As a singer, he specializes in contemporary music and has performed over twenty-five opera roles including the premiere of What to Wear by Michael Gordon and Richard Foreman.  Marc has written a full-length opera based on the screenplay to The Fisher King, is working on a children’s opera, and has written several shorter chamber works.

He has been a professional whistler, plays klezmer clarinet, and he teaches theory, conducting, composition and history at CalArts.


Elizabeth Cline has dedicated her career to supporting interdisciplinary artists and artistic communities.  For the past eight years she has curated and produced performative, site responsive works across Los Angeles.  Previously she was the Assistant Director at Machine Project, an arts non-profit in Los Angeles and a Curatorial Associate at the Hammer Museum, where she organized artist’s projects in the Public Engagement program.  Elizabeth has taught and lectured about contemporary art practices at Art Center College of Design, Pasadena; The School of the Art Institute of Chicago; Columbia College, Chicago; The Getty Museum, Los Angeles; Hammer Museum, Los Angeles; Portland Art Museum, Portland and The Rubin Center, El Paso.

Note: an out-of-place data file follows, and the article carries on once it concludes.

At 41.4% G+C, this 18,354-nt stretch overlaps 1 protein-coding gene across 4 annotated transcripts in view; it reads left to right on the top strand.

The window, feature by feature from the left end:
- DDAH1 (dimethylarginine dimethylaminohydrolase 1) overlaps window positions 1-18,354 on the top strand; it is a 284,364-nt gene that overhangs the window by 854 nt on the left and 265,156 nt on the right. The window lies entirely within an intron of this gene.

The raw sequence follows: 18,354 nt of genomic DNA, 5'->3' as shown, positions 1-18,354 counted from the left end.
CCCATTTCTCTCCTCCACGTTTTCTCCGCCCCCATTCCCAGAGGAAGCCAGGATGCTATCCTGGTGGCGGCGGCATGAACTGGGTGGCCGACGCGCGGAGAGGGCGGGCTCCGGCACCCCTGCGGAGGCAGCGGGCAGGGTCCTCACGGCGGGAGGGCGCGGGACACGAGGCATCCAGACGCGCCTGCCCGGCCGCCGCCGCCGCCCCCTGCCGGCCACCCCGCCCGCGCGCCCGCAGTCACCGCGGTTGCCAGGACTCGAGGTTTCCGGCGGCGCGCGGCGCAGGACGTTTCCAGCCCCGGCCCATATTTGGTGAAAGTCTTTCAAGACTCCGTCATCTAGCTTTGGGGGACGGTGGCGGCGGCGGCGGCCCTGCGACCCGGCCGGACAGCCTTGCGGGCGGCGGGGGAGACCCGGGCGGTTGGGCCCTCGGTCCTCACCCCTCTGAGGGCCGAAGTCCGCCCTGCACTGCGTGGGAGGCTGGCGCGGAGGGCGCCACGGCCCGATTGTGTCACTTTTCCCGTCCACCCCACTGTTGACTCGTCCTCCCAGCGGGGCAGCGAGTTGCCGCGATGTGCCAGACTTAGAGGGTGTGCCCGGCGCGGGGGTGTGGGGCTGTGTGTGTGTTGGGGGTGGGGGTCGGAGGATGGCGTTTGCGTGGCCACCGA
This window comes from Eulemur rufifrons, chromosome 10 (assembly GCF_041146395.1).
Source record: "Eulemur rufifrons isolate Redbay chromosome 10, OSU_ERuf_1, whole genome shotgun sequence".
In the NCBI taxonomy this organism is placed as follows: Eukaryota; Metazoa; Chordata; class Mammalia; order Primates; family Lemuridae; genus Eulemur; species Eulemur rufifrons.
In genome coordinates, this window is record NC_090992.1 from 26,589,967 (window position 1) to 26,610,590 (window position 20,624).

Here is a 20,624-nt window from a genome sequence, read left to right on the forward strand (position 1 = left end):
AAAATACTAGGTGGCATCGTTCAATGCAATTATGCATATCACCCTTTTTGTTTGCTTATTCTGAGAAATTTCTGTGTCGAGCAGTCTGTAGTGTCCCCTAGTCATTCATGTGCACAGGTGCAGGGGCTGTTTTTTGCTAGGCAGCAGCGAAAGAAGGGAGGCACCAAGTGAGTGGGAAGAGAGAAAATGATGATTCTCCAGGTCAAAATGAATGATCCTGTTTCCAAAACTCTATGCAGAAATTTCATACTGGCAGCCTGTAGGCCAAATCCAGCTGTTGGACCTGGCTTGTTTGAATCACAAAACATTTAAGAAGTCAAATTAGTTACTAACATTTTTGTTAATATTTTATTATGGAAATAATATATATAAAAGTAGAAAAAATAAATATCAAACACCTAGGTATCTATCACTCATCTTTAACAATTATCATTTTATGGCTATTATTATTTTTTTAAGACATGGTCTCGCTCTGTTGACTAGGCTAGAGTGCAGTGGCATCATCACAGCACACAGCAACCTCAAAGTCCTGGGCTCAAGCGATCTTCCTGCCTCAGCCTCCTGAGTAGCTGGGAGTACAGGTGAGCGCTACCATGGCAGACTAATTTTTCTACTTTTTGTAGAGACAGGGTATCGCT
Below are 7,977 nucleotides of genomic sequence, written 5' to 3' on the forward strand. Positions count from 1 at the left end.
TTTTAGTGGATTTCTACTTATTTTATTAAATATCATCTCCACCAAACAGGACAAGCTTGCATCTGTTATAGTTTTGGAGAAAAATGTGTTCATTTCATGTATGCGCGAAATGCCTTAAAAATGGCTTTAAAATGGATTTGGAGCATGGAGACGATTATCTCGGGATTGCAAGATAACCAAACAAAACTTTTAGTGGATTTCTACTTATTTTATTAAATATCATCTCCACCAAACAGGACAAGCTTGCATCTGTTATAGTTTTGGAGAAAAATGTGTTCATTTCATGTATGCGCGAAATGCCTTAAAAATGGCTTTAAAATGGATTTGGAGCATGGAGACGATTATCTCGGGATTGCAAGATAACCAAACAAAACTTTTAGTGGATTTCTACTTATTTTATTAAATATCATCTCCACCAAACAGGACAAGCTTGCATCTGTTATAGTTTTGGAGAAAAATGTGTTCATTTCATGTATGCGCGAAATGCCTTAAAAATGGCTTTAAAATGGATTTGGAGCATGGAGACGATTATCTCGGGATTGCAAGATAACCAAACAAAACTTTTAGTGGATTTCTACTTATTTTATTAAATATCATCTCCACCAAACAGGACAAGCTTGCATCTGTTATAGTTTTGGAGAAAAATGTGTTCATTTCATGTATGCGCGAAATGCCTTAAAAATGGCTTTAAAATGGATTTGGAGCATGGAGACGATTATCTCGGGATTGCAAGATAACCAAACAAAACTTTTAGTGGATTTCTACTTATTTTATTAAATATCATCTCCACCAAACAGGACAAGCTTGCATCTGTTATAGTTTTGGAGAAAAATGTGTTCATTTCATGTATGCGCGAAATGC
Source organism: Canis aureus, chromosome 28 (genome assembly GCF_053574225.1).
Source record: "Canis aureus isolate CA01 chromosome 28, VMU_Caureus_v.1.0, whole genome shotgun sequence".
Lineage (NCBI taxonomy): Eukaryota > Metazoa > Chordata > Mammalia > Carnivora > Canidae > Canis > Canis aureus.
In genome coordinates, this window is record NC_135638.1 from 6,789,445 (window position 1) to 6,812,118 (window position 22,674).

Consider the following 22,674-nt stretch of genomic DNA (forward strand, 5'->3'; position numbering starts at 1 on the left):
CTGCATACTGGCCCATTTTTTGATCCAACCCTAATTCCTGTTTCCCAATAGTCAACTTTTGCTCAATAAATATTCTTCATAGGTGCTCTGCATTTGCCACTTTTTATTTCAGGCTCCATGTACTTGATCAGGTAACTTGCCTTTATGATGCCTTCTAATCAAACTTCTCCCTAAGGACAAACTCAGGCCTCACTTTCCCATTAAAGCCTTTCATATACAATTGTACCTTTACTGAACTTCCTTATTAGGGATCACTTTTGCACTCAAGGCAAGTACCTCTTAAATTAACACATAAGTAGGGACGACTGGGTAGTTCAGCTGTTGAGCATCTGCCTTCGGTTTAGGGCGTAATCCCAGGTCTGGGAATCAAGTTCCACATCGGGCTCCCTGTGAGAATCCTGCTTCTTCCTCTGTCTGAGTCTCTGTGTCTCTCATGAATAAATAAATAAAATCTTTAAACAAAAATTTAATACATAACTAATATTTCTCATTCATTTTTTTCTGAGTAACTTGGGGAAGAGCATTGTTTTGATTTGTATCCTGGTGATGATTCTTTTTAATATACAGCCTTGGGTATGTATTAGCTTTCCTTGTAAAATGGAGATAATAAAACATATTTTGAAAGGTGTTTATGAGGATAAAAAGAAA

As a librettist and director, her work explores consciousness through subjectivity and time.  Her first opera, Tragedy on the Sea Nymph, starring an all dog cast, premiered in 2010 at Machine Project (Los Angeles) performed by the Calder Quartet, in 2012 it travelled to The Walker Art Center (Minneapolis), and then was featured at the 2013 Biennial of the Americas (Denver) performed by the Colorado Symphony Orchestra.  In 2013 her chamber opera The Edge of Forever, inspired by the ending of the Mayan long count calendar, was performed by LA-based chamber music ensemble wild Up, conducted by Christopher Rountree, at The Philosophical Research Society (Los Angeles).

Mary Ann O'Connor - Chairperson
Nadine Kreisberger
Caroline Mankey
Adam Paris
Joshua Raab
Mark Hoebich
Fariba Ghaffari
Betsy Greenberg
Hyon Chough
Yuval Sharon
Elizabeth Cline


Thomas E. Backer, PhD
Claudia Bestor
Ava Bromberg
Steven Lavine
Mary Lou Falcone
Kathleen Mahoney
Meredith Monk
Merry Norris
Abby Sher

Feel free to Contact Us with any media or press enquiries.
You can also download our Press Packet HERE.
"The Industry is quickly and dramatically making itself an essential component of American opera. FIRST TAKE could be the start of something big. The company is now indispensable to the LA opera scene."